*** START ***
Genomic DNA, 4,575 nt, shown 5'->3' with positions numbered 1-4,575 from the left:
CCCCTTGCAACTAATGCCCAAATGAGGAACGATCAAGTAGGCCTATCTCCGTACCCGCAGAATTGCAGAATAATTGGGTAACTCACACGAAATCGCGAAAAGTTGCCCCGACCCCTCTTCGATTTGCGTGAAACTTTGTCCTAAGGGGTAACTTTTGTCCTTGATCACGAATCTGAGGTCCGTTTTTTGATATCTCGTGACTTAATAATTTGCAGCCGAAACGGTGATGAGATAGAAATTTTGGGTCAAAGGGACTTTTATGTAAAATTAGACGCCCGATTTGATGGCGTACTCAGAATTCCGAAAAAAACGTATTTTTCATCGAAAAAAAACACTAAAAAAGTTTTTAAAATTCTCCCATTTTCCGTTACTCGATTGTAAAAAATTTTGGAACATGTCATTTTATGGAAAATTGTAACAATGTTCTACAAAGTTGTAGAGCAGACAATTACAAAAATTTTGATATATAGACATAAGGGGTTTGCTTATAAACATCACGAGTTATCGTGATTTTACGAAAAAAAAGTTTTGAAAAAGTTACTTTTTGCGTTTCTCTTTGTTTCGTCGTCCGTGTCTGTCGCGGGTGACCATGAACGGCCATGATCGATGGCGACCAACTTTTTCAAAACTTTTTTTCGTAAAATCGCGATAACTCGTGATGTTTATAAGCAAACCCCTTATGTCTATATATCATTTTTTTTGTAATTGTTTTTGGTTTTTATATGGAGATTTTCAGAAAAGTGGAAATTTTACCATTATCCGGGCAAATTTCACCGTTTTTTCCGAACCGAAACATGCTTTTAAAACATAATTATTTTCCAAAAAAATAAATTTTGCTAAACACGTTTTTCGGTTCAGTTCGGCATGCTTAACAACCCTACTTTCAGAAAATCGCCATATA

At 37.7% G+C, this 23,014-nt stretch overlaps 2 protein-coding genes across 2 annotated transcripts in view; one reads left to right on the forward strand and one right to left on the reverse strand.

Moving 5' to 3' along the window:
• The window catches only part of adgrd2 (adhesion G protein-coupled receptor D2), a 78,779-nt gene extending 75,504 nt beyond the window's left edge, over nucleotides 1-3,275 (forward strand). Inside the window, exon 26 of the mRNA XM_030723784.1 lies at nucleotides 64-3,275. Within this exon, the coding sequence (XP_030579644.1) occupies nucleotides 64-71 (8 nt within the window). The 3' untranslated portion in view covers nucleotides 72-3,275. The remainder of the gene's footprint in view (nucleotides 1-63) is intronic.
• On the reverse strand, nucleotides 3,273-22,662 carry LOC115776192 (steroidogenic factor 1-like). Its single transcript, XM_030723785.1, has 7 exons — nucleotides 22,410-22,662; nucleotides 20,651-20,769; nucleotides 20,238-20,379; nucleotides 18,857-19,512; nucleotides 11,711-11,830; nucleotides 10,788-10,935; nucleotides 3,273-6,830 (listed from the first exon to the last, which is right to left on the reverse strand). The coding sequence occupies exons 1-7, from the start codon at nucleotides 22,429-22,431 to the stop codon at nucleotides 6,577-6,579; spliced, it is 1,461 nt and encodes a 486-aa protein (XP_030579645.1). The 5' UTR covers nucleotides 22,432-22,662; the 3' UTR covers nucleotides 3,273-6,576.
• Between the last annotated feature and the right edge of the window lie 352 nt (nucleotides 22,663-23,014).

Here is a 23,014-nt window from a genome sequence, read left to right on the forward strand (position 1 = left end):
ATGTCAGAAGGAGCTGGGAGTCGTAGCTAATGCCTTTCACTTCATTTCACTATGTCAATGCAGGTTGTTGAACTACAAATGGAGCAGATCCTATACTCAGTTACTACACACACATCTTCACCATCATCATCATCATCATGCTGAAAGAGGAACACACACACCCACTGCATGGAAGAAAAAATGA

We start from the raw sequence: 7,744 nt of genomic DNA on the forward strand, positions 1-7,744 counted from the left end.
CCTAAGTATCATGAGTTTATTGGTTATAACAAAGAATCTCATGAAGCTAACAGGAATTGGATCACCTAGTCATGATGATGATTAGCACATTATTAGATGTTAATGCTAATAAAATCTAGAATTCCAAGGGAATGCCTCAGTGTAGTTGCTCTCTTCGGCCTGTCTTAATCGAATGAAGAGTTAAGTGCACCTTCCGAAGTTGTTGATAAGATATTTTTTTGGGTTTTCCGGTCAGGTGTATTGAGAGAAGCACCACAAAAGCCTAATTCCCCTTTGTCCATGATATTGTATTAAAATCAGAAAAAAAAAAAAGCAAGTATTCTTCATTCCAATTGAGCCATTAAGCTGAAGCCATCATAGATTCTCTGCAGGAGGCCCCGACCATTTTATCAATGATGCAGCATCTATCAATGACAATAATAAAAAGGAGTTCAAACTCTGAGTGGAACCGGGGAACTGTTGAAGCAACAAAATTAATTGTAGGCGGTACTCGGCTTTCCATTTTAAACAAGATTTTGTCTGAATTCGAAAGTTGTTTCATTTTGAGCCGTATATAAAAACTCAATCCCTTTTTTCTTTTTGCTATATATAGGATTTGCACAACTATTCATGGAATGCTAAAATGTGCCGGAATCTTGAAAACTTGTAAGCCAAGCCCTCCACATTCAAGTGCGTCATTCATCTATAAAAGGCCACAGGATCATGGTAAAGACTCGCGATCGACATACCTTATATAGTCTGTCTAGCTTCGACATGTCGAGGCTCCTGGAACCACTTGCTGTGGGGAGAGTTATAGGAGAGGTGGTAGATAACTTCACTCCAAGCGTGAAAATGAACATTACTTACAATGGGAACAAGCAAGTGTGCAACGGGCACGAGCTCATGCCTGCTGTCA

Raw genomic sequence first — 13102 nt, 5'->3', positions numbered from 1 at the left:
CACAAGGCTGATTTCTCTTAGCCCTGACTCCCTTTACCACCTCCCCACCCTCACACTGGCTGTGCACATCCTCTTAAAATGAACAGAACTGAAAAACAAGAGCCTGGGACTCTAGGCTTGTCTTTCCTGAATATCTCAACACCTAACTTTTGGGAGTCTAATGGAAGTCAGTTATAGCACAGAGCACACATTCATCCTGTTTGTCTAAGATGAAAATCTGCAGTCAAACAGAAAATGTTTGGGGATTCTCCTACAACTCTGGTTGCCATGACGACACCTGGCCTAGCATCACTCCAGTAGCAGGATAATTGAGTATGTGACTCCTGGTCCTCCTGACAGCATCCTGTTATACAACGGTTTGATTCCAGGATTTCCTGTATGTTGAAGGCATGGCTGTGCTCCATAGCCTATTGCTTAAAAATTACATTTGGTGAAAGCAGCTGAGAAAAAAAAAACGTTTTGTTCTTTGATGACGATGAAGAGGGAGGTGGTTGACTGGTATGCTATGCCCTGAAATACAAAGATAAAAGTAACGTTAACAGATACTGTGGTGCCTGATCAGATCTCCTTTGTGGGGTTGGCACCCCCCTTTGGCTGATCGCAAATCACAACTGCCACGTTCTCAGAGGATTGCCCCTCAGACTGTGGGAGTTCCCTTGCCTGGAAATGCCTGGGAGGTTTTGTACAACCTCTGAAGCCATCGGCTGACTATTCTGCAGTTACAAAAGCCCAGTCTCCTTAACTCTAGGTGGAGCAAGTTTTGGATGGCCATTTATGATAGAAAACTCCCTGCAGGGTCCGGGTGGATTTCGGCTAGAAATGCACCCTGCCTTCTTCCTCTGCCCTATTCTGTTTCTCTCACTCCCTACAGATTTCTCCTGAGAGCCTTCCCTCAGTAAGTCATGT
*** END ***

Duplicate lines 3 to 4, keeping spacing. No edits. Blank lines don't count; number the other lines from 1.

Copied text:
At 37.7% G+C, this 23,014-nt stretch overlaps 2 protein-coding genes across 2 annotated transcripts in view; one reads left to right on the forward strand and one right to left on the reverse strand.

Moving 5' to 3' along the window: